Oil on canvas
700 x 900mm
Helen Brown lived all her life in Auckland. In the late 1930s and early 1940s, while employed at the Banks Box Company as a packaging designer, she trained for a period of eight years at Elam School of Art evening classes where her teachers included the school’s principal, A. J. C. Fisher, and the well known painter John Weeks. She often went with other Weeks pupils on painting holidays in the King Country where they all specialised in the production of sombre hilly landscapes devoid of human subjects. Like Vida Steinert, Frances Hunt, Jack Crippen, Blanche Hazelwood and others in the group, Helen Brown’s work gradually began to display the particular brand of soft Cubism with which all Weeks pupils experimented as a means of achieving a more modern conception of form than was practised by landscape painters like Ida Eise, who also taught at Elam. So pervasive was Weeks’ influence on his pupils at this time that in later years Helen Brown and Vida Steinert were quite unable to distinguish between each other’s work.
Weeks also encouraged his pupils to paint urban scenes in Grafton and Ponsonby. These usually displayed a rather grim urban realism far removed from the nostalgic neo-romanticism of Eric Lee-Johnson’s dilapidated rural cottages. For a period between 1944–1950 these urban scenes formed the basis of Brown’s work exhibited with the Rutland Group. This was an association of Weeks pupils which attracted favourable critical attention as the result of their efforts to dissociate themselves from current conventional landscape painting exhibited at Auckland Society of Arts exhibitions. In 1951 Helen Brown spent a year in Europe where she was so overwhelmed by what she saw that she gave up painting altogether for one year upon returning to Auckland. The unpublished letters she wrote to Weeks from Europe are a fascinating record of her thoughts and feelings during this time. After she had assimilated her overseas experience Helen Brown’s art took on a new vigour; her landscapes became bolder in design and more adventurous in colour.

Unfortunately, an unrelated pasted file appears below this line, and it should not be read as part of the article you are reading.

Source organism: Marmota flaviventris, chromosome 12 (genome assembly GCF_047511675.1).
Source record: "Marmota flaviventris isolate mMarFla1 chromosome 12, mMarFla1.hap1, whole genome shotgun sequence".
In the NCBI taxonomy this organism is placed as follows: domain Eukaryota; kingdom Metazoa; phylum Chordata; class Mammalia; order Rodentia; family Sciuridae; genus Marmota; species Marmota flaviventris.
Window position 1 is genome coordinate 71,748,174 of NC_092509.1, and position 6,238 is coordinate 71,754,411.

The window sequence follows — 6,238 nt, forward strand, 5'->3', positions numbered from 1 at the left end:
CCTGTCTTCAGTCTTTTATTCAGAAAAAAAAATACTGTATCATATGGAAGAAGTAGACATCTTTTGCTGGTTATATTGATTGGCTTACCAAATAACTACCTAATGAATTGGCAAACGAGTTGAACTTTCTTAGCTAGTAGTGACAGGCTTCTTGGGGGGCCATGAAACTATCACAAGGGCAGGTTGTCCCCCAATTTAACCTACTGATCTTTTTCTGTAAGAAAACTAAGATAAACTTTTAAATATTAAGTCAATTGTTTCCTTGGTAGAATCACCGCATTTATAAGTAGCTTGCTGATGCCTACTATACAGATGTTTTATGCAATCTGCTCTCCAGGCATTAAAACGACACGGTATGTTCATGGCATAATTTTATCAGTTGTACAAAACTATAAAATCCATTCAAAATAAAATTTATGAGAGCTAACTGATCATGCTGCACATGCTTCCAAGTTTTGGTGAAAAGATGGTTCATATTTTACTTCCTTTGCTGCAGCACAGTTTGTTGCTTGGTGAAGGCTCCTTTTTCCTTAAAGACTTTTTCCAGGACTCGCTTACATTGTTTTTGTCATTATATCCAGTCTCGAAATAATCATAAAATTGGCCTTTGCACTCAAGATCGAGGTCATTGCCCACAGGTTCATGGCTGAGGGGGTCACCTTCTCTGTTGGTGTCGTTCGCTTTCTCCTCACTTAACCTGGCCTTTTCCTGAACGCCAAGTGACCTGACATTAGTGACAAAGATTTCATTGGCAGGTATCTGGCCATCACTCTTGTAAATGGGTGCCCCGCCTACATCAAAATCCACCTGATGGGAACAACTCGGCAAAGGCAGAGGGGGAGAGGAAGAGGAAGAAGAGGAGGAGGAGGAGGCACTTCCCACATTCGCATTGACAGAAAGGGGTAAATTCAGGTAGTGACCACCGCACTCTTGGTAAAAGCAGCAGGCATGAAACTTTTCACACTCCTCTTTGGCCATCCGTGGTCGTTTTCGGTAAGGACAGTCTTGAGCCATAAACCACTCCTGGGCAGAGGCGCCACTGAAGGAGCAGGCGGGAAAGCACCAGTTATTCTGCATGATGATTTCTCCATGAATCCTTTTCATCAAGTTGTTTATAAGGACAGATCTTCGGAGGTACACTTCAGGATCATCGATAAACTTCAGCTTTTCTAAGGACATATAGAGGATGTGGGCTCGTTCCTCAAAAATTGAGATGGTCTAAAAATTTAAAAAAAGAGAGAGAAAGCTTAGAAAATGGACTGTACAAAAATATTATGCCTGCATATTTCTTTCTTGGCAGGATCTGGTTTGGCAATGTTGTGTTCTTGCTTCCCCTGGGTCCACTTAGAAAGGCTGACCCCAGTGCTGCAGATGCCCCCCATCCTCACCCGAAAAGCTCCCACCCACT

From 1961 she single-mindedly turned her attention to the headlands and quiet stretches of water of the Hauraki Gulf, drastically cooling her palette (disliking bright colours, she never painted in summer and only rarely on sunny days) and pursuing a geometric structural rigour which took her far beyond anything imagined by Weeks. This painting, Auckland Harbour, one of her very finest works, was first shown in 1969 at the John Leech Gallery where the artist regularly exhibited during the period 1961–1974 when her work was at its peak. In her 1961 exhibition at the John Leech Gallery Helen Brown changed direction, showing thinly painted shimmering images of estuaries, headlands and islands in the Kawau-Mahurangi area of North Auckland. During the late 1960s and early 1970s her landscape work became broadly abstract in treatment though latterly she concentrated on watercolours, usually painted in the cool colours of winter light.
Representation and Reaction: Modernism and the New Zealand Landscape Tradition 1956–1977, Sarjeant Gallery Te Whare o Rehua, Whanganui, 31 August to 27 October 2002 (toured)